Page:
Raquel Welch, a Lifetime of Looks

Dedicated to those who didn’t read this issue of the NY Times. Our PR agency, HWH PR, represented Ms. Welch’s exercise videos. I can barely remember the assignment but I will never forget our first meeting with her, and all of the other marketing agencies that were going to be involved with the project. Everyone wanted to meet her, so each agency had five to six representatives show up. She walked into the conference room, saw 25 folks in attendance, and threw a fit. She knew that each agency should have only sent one person to the meeting and the rest of the us were just hangers on to rub elbows with a Hollywood star. She wouldn’t start the meeting until there was only one person, per agency, in the room. I was one of the folks thrown out. My account executive stayed. It was sort of humiliating, but she was right. I don’t remember much about about the year long assignment, so that must mean it went well. She was gorgeous.

Raquel Welch(1940-2023)

From cave woman to “Woman of the Year,” Ms. Welch defied expectations.

By Jim Windolf

Raquel Welch rose to prominence with the B-movie epic “One Million Years B.C.,” a film in which early human beings are seen battling a menagerie of creatures, including triceratops, brontosaurus and wild boars.

The shoot gave her something of a rude awakening. As Ms. Welch recalled in her 2010 memoir, “Raquel: Beyond the Cleavage,” she approached the director, Don Chaffey, on her first day and said, “Listen, Don, I’ve been studying the script and I’ve been thinking — ”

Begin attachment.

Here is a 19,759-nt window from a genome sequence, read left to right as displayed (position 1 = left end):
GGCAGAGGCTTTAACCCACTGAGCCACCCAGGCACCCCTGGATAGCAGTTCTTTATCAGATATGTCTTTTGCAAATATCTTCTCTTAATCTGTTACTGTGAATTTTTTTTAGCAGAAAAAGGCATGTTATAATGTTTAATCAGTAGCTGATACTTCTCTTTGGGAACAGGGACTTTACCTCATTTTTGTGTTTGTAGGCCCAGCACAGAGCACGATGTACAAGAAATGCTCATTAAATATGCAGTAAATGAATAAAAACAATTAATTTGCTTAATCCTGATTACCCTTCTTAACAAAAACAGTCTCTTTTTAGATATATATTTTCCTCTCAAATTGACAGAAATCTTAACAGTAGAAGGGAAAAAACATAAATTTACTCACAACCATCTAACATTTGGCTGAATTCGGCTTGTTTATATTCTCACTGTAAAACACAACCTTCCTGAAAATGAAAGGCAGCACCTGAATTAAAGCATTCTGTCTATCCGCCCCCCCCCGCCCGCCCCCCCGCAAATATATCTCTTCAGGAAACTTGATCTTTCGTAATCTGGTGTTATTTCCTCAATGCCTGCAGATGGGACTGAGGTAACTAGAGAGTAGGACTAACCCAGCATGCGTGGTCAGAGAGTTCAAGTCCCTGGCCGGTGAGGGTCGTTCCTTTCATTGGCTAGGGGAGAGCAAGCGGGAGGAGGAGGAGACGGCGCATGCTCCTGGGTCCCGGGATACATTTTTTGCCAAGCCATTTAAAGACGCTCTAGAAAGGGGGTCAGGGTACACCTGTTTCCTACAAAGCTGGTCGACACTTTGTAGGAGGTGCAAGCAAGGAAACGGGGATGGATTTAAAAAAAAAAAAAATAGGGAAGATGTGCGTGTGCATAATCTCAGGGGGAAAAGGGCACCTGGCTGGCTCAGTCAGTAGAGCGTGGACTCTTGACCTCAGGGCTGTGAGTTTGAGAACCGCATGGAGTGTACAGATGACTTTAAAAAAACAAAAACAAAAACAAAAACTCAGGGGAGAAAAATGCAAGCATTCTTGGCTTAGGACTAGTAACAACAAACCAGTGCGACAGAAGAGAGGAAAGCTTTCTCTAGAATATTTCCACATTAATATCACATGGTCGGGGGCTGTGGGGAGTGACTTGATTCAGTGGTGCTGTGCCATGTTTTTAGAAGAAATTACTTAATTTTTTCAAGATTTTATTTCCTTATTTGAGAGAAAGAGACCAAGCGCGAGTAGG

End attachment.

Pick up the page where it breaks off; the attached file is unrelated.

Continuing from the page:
He cut her off. “You were thinking?” he said. “Don’t.”

“He was the first in a long line of producers and directors who didn’t give a rat’s ass what I thought,” Ms. Welch wrote. “For years, I felt like the Rodney Dangerfield of sex symbols. I got no respect.”

“One Million Years B.C.” may have been ludicrous, but it made her a star, largely because of the film poster, which depicted her as an indomitable figure towering over the fearsome beasts in the background. Ms. Welch understood the power of the image, writing, “In the photograph I look so convincing, so formidable standing there astride the rocky landscape in that partially shredded animal skin.”

She was invariably described as a sex symbol, though she never posed nude for the camera in any film or photo shoot, despite the efforts of Playboy magazine and various producers. She had a key role in “Bandolero!” alongside Jimmy Stewart and Dean Martin and went on to play a woman seeking revenge in another western, “Hannie Caulder,” an inspiration for the Quentin Tarantino films “Kill Bill” and “Django Unchained.” After portraying a struggling single mother in the roller derby drama “Kansas City Bomber,” she found a home in the comedic action of a pair of Richard Lester movies, “The Three Musketeers” and its sequel, “The Four Musketeers.”

She moved beyond film sets, developing a nightclub act that played to sold-out crowds in Las Vegas and became the basis for a CBS special, “Really, Raquel.” Through the 1970s, she was a regular on variety shows, singing the same song, “I’m a Woman,” with both Cher on “The Cher Show” and Miss Piggy on “The Muppet Show.”

In 1981, she had a breakthrough when she replaced Lauren Bacall as the star of “Woman of the Year” on Broadway. Writing in The New York Times, the critic Mel Gussow called her a “show stopper,” adding that her performance was “in all respects marked by show-business know-how.” She stayed in the role for two years, her cave woman past a distant memory.


William Greenberg Jr., Baker Who Sweetened Manhattan, Dies at 97

I bought Eliot a William Greenberg cake for his 30th birthday. It cost $100 at the time but it was a masterpiece. We had a party at our east side co-op and everyone in attendance looked at the cake like it was a piece of art. We ate it anyway.

William Greenberg Jr., Baker Who Sweetened Manhattan, Dies at 97


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